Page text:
We provide a consultancy service for media and heritage organisations in need of specialist genealogical and historical research.
With a broad people-finding remit, we have advised on a wide variety of projects – from conducting genealogical research for the TV documentary series A House Through Time and the BBC’s flagship television series Who Do You Think You Are? to tracing family members for The Secret History of My Family and identifying and tracking down the evacuees in a 1941 photograph for the Royal Mail.
Our staff are used to working with documentary makers and film crews, and liaising with producers and directors. They can advise on possible approaches and resources, undertake whatever research is necessary and help to interpret genealogical and biographical data within a historical context.
Archive researchers and paleographers
Whatever your field of enquiry, our team has an in-depth knowledge of the available archival resources and can quickly locate, and extract evidence from, the records you need to support your investigation. We also employ a number of expert paleographers to transcribe, and help you interpret, older documents.
Why choose Anglia Research?
Coming from a background in the exacting and competitive probate genealogy industry, our researchers pride themselves first and foremost on their speed and accuracy.
- We employ some of the most highly qualified genealogists in the UK today* and liaise with a global network of over 200 agents.
- We equip our staff with the most up-to-date digital resources, as well as a traditional 8,000 volume in-house library.
- We always ensure that our expertise comes with an affordable price tag. To find out what we can do for you, contact us for a free initial consultation.
Learn more about our work
As someone who was brought up on Merseyside and who now works from Anglia Research’s north-west office in Southport, I have always been fascinated by the history of Liverpool, once considered the ‘second city of the British Empire’.
Liverpool’s growth parallels the rise of empire, maritime adventure, commerce and the transatlantic slave trade, now commemorated in the city’s International Slavery Museum. Its story is one of rapid economic growth and prosperity and then a slow decline to the nadir of the Toxteth Riots in the 1980s, followed by rebirth and regeneration. Today it is one of the top tourist attractions in the UK.
Liverpool’s history is very much reflected in the stories we discovered about one house in the city’s Georgian Quarter in the shadow of the imposing Anglican cathedral on Upper Duke Street.
For the past 12 months I have been helping TV production company Twenty Twenty with its research on 62 Falkner Street – the focus of a new BBC documentary called A House Through Time presented by historian David Olusoga, coincidently an alumnus of the University of Liverpool.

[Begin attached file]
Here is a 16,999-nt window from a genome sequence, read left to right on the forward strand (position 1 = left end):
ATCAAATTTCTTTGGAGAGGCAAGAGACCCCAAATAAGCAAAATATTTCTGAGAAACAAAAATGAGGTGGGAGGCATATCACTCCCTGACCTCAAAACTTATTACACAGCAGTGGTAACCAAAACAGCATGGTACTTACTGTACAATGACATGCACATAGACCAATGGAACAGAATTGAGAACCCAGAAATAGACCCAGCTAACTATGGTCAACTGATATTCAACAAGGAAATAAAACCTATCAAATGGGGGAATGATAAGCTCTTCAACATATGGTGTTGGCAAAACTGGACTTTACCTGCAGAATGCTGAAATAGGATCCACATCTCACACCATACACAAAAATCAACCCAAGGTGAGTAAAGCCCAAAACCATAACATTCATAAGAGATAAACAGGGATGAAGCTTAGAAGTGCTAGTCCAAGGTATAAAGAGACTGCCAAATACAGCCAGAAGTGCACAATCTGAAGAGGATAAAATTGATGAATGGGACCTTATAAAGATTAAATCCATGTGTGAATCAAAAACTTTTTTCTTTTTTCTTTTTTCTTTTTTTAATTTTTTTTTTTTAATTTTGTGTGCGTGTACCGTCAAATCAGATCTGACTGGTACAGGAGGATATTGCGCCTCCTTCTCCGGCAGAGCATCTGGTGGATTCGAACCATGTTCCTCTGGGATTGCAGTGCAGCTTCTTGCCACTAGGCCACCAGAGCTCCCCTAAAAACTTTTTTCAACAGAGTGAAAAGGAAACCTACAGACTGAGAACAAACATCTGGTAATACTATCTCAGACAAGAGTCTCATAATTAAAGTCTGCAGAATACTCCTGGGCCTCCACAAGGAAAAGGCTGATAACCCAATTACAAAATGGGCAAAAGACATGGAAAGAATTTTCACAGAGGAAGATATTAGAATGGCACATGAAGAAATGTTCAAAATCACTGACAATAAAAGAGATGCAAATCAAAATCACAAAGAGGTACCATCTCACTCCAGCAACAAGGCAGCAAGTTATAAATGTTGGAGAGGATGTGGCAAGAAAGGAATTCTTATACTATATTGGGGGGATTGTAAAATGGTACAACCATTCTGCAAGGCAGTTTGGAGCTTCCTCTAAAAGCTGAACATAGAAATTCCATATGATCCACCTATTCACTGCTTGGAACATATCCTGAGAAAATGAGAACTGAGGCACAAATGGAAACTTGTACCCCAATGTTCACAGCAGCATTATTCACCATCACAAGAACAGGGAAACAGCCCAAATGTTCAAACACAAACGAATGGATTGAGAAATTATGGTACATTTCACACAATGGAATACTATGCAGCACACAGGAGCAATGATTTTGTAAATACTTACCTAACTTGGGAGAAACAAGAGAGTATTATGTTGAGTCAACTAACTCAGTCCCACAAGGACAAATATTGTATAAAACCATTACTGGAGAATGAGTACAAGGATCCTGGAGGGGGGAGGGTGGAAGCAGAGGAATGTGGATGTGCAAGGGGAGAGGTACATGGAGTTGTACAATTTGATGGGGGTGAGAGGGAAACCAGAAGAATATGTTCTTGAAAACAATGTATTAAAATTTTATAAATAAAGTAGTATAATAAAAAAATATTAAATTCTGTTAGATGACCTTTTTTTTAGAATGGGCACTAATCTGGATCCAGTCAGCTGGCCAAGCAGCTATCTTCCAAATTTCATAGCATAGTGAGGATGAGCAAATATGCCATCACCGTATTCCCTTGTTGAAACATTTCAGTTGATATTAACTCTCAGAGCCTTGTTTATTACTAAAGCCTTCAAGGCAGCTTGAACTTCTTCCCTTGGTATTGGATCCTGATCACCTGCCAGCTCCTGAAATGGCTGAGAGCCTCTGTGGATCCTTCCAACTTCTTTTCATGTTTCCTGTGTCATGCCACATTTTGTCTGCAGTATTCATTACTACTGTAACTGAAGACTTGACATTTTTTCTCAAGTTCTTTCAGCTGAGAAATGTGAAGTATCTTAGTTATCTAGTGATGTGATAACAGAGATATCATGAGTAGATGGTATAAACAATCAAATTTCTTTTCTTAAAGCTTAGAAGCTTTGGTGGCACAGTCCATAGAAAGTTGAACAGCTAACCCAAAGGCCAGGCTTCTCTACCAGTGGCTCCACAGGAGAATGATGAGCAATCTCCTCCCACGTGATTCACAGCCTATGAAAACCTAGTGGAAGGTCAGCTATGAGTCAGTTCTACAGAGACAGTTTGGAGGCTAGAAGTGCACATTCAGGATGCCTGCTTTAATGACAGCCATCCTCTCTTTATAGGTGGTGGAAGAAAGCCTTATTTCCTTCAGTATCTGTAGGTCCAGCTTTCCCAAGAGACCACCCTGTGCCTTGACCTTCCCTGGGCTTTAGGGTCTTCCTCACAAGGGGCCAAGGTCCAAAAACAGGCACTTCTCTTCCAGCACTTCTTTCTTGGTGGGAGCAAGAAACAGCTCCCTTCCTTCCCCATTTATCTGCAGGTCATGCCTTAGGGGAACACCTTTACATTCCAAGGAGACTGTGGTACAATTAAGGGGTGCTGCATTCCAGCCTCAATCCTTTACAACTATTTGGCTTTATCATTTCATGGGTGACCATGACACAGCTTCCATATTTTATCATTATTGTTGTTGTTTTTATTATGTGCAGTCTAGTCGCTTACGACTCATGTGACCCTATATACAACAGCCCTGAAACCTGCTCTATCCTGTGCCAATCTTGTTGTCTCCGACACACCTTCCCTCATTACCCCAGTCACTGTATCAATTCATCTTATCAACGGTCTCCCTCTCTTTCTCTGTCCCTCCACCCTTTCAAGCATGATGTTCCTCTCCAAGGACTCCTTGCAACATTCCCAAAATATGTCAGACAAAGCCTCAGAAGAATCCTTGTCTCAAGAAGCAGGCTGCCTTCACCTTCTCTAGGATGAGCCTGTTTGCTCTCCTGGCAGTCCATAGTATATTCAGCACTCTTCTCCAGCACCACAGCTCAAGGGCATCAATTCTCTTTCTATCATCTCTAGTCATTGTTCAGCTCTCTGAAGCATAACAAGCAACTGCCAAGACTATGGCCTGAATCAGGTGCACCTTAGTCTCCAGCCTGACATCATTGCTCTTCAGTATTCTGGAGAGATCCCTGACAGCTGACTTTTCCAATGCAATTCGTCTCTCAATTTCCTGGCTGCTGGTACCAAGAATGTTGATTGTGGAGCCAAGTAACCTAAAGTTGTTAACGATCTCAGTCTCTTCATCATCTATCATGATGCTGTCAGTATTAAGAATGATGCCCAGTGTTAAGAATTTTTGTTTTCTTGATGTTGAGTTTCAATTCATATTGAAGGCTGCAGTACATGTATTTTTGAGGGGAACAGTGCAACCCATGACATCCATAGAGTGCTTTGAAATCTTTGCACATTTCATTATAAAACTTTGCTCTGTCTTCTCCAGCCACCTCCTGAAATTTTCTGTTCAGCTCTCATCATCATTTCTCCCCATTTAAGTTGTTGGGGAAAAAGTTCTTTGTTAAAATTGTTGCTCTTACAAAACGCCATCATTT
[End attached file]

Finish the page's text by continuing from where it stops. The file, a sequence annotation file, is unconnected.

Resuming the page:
Twenty Twenty Television approached Anglia Research at the end of 2016 to see if we could help identify a street or a house around which they could build a historical documentary, looking at the lives of its inhabitants over the years.
I suggested looking at properties in Falkner Street which was built in the 1830s and first inhabited in the 1840s. It’s one of my favourite parts of Liverpool and reflects the rise, decline and regeneration of the city over the decades – from solid middle-class gentility in the 1840s to slum squalor in the post-war years, through to gentrification in the 1990s.
Twenty Twenty Television chose 62 Falkner Street in the heart of the city’s Georgian Quarter and asked me, along with other researchers, to look into the lives of the families who had lived there, from the first resident Richard Glenton, a clerk for HM Customs at Liverpool’s Custom House, to today’s current owner Gaynor Evans.
I spent a lot of time in the archives and family history section of Liverpool Central Library sifting through hundreds of records, creating a timeline of all those who had lived in the house and then delving further into their lives. The research involved hours of trawling through documents, some of which are over 100 years old – when you are hoping to find one scrawled entry amongst thousands of entries you just need to keep looking.
At Anglia Research we have helped research several historical documentaries, but I especially enjoyed this project on my home turf. The work was fascinating. Tracing families is what we do on a daily basis, but this had an extra dimension to it because it gave me an opportunity to step into the lives and the stories of the people who called Liverpool their home.
*members of the Association of Genealogists and Researchers in Archives (AGRA), Association of Scottish Genealogists and Researchers in Archives (ASGRA) and Accredited Genealogists Ireland (AGI). For more details, please see our accreditation page.